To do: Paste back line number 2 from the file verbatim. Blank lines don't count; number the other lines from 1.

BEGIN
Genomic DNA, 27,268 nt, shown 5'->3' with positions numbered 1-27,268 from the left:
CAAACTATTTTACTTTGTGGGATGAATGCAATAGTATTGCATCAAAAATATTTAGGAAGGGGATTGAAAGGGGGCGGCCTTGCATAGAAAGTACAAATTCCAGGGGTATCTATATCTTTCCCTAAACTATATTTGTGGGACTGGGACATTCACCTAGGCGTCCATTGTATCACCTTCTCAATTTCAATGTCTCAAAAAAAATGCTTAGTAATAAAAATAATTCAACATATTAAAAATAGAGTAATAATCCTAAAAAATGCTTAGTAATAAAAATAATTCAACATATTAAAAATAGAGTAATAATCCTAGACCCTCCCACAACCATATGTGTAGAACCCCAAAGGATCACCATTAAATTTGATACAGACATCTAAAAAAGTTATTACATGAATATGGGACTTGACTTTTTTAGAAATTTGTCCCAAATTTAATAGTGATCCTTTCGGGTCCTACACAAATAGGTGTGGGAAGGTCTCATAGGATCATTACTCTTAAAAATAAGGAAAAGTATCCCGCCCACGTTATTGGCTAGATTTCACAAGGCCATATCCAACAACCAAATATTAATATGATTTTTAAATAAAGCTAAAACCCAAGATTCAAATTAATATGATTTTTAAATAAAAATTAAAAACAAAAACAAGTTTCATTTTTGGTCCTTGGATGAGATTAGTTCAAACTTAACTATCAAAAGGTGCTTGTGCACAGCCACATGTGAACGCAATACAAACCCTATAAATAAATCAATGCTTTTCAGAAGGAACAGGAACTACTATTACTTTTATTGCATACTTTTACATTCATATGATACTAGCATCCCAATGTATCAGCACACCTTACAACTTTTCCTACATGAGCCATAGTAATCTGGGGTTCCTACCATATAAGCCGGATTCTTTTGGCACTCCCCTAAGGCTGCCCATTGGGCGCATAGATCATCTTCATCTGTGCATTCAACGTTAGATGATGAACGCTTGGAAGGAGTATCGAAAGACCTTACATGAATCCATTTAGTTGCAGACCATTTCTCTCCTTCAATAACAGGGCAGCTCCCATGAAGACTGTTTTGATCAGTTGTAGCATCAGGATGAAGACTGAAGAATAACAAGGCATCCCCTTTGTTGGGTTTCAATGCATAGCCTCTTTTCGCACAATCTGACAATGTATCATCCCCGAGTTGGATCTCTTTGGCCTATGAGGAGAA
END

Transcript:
CAAACTATTTTACTTTGTGGGATGAATGCAATAGTATTGCATCAAAAATATTTAGGAAGGGGATTGAAAGGGGGCGGCCTTGCATAGAAAGTACAAATTCCAGGGGTATCTATATCTTTCCCTAAACTATATTTGTGGGACTGGGACATTCACCTAGGCGTCCATTGTATCACCTTCTCAATTTCAATGTCTCAAAAAAAATGCTTAGTAATAAAAATAATTCAACATATTAAAAATAGAGTAATAATCCTAAAAAATGCTTAGTAATAAAAATAATTCAACATATTAAAAATAGAGTAATAATCCTAGACCCTCCCACAACCATATGTGTAGAACCCCAAAGGATCACCATTAAATTTGATACAGACATCTAAAAAAGTTATTACATGAATATGGGACTTGACTTTTTTAGAAATTTGTCCCAAATTTAATAGTGATCCTTTCGGGTCCTACACAAATAGGTGTGGGAAGGTCTCATAGGATCATTACTCTTAAAAATAAGGAAAAGTATCCCGCCCACGTTATTGGCTAGATTTCACAAGGCCATATCCAACAACCAAATATTAATATGATTTTTAAATAAAGCTAAAACCCAAGATTCAAATTAATATGATTTTTAAATAAAAATTAAAAACAAAAACAAGTTTCATTTTTGGTCCTTGGATGAGATTAGTTCAAACTTAACTATCAAAAGGTGCTTGTGCACAGCCACATGTGAACGCAATACAAACCCTATAAATAAATCAATGCTTTTCAGAAGGAACAGGAACTACTATTACTTTTATTGCATACTTTTACATTCATATGATACTAGCATCCCAATGTATCAGCACACCTTACAACTTTTCCTACATGAGCCATAGTAATCTGGGGTTCCTACCATATAAGCCGGATTCTTTTGGCACTCCCCTAAGGCTGCCCATTGGGCGCATAGATCATCTTCATCTGTGCATTCAACGTTAGATGATGAACGCTTGGAAGGAGTATCGAAAGACCTTACATGAATCCATTTAGTTGCAGACCATTTCTCTCCTTCAATAACAGGGCAGCTCCCATGAAGACTGTTTTGATCAGTTGTAGCATCAGGATGAAGACTGAAGAATAACAAGGCATCCCCTTTGTTGGGTTTCAATGCATAGCCTCTTTTCGCACAATCTGACAATGTATCATCCCCGAGTTGGATCTCTTTGGCCTATGAGGAGAA